What an honor to write my first message for NIJ's flagship publication!
It was solicitation season when I was sworn in as Director in early February, so I hit the ground running. President Barack Obama had just released his 2016 budget; a couple of weeks later, the Task Force on 21st Century Policing released its report; and two weeks after that, the National Initiative for Building Community Trust and Justice announced its first six sites, which NIJ is supporting. Arriving at such a busy time offered me the perfect vantage point to see how seamlessly some of my goals tie into the Institute's work. My first and primary goal is to lead with the science - to strengthen science to advance justice. There are many ways to do this, but here are three that came to mind as I read this issue of the NIJ Journal:
- I intend to support young scientists who are motivated and eager to respond to criminal justice issues; in that regard, I'm proud to publish the article by Dr. Alison Brooks Martin, a former NIJ Graduate Research Assistant, on the importance of planning for a program evaluation.
- Dr. Katharine Browning's article on how forensic science and social science work in tandem illustrates how to leverage the brainpower and creativity of NIJ's own scientists and work across our science offices. I have started working with several of NIJ's scientists to flesh out the ways in which we can leverage our in-house expertise and conduct a wide range of intramural research activities.
- Jim Dawson's article about research to uncover obliterated serial numbers on firearms used in the commission of a crime offers an example of another goal of mine, which is to ensure that we take full advantage of expert analysis and recommendations, such as the assessment of NIJ's forensic sciences R&D portfolio now being conducted by the National Academies. Their final report is due later this year.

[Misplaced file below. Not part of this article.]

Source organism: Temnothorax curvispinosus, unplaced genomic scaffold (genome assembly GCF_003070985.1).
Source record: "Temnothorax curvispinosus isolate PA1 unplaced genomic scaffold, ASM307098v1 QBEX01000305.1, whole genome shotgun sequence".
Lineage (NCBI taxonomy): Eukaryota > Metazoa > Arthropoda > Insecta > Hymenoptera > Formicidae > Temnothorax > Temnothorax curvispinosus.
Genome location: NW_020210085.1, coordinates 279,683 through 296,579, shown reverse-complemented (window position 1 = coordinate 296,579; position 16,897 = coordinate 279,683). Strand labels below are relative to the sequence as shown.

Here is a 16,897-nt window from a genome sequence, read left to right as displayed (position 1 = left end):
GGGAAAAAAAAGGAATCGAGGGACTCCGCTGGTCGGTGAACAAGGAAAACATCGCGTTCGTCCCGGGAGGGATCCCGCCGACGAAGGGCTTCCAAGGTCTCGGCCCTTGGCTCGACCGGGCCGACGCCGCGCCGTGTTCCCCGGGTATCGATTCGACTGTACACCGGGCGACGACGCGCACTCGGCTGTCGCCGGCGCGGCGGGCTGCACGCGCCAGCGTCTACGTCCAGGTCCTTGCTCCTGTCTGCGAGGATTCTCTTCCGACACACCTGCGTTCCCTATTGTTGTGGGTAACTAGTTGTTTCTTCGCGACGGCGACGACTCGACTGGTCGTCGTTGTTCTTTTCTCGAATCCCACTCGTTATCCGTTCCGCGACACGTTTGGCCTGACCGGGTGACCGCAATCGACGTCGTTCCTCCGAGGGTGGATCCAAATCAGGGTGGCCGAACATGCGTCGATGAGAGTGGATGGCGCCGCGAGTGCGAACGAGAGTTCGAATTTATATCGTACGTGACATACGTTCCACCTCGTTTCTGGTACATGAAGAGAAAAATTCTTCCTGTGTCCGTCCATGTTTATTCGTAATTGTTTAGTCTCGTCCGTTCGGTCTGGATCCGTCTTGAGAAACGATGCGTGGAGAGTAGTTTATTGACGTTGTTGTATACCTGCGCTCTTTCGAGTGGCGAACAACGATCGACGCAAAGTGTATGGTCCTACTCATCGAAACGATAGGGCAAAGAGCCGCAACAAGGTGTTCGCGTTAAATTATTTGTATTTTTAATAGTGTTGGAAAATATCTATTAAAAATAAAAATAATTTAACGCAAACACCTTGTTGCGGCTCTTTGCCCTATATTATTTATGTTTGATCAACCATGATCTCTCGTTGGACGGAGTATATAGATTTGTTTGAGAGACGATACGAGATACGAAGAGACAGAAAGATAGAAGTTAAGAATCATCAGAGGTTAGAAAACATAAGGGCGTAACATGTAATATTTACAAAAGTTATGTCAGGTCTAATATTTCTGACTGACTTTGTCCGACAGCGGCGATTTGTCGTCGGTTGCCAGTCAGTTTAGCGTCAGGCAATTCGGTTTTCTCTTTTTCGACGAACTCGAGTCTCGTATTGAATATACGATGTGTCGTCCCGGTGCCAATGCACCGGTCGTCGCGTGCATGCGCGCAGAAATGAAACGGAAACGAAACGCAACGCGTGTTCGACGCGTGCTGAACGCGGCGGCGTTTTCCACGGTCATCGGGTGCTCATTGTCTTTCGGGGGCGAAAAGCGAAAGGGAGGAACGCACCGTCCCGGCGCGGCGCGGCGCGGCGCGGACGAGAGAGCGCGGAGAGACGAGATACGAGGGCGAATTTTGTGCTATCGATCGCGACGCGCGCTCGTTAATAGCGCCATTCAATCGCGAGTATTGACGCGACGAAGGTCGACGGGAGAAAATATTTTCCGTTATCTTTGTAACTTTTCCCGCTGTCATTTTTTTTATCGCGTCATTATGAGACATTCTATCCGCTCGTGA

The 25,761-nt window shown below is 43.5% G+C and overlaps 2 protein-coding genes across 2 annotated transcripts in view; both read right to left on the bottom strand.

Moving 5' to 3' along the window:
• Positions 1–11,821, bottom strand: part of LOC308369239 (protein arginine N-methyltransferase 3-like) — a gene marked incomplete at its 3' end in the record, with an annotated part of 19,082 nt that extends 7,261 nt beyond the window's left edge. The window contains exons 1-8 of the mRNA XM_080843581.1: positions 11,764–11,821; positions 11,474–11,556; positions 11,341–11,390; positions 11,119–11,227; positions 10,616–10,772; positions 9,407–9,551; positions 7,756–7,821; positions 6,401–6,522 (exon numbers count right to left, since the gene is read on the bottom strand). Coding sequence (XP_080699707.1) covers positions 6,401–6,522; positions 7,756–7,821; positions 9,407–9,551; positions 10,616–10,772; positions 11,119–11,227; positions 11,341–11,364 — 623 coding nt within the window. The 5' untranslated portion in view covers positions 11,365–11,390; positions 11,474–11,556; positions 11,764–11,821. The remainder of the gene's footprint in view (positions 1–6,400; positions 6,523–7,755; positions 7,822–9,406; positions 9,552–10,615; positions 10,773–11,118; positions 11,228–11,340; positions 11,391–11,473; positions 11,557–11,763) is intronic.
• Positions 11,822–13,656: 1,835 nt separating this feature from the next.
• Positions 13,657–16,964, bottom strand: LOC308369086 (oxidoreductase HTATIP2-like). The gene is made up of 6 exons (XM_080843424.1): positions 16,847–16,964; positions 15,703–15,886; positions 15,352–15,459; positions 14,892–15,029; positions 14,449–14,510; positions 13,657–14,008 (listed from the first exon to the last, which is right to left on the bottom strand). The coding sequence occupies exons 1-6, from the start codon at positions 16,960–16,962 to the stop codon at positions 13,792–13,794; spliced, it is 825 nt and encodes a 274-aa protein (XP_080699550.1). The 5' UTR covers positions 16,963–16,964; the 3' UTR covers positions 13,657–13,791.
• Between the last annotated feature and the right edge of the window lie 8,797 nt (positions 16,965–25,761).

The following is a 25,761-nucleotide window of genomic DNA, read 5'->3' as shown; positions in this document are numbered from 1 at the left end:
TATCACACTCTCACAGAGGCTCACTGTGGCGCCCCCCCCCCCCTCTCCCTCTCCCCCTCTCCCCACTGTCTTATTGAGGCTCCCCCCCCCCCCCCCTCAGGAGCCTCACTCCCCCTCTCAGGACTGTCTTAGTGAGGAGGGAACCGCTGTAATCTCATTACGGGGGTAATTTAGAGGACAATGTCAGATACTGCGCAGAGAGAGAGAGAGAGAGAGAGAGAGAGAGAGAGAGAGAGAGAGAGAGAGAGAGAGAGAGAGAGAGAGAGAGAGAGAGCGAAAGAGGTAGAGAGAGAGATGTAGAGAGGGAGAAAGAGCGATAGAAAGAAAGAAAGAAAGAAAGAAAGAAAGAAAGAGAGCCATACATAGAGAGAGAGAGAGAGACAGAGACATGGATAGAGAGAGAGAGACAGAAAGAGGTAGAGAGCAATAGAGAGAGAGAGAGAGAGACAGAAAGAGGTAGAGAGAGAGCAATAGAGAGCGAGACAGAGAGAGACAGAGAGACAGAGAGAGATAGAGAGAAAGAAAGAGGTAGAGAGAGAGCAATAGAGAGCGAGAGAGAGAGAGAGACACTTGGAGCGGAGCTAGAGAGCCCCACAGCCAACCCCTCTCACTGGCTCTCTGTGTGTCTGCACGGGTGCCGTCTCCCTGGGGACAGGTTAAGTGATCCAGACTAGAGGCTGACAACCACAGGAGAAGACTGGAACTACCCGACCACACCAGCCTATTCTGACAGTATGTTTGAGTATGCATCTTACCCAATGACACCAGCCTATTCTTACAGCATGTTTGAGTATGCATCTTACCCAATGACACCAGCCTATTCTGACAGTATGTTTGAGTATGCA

I will continue to support partnerships, both internally (within NIJ and the Office of Justice Programs) and externally, through our researcher-practitioner grants, for example. However, another way to form stronger external partnerships is through cooperative agreements. Because NIJ wants to be a true partner with those we fund — and also leverage our own scientists' expertise in producing rigorous science — I will be looking for ways to increase the Institute's use of cooperative agreements. Read about the differences between grants and cooperative agreements on our website. Additional guidance is forthcoming.
Of course, I am always looking for ways to capture the impact of our investments. My commitment as NIJ Director is to ensure that our investments advance science, are translated into useful knowledge for our stakeholders, and have an impact on policy and practice. And because I believe that true innovation happens when people with different views come together, I intend to use my leadership to foster greater diversity throughout the many components of NIJ's work. As I get to know my new colleagues here at NIJ, they are hearing me ask the question, "Who is missing from the conversation?" I like to see diversity in perspectives, disciplinary backgrounds, race and ethnicity — and I want to ensure that NIJ engages with groups and agencies that, like us, are committed to reducing the number of people disproportionately involved in the criminal justice system.
I hope you enjoy this issue of the NIJ Journal. I believe this issue includes something for everyone in our diverse audience of practitioners, researchers and policymakers.
Nancy Rodriguez, Ph.D.
Director, National Institute of Justice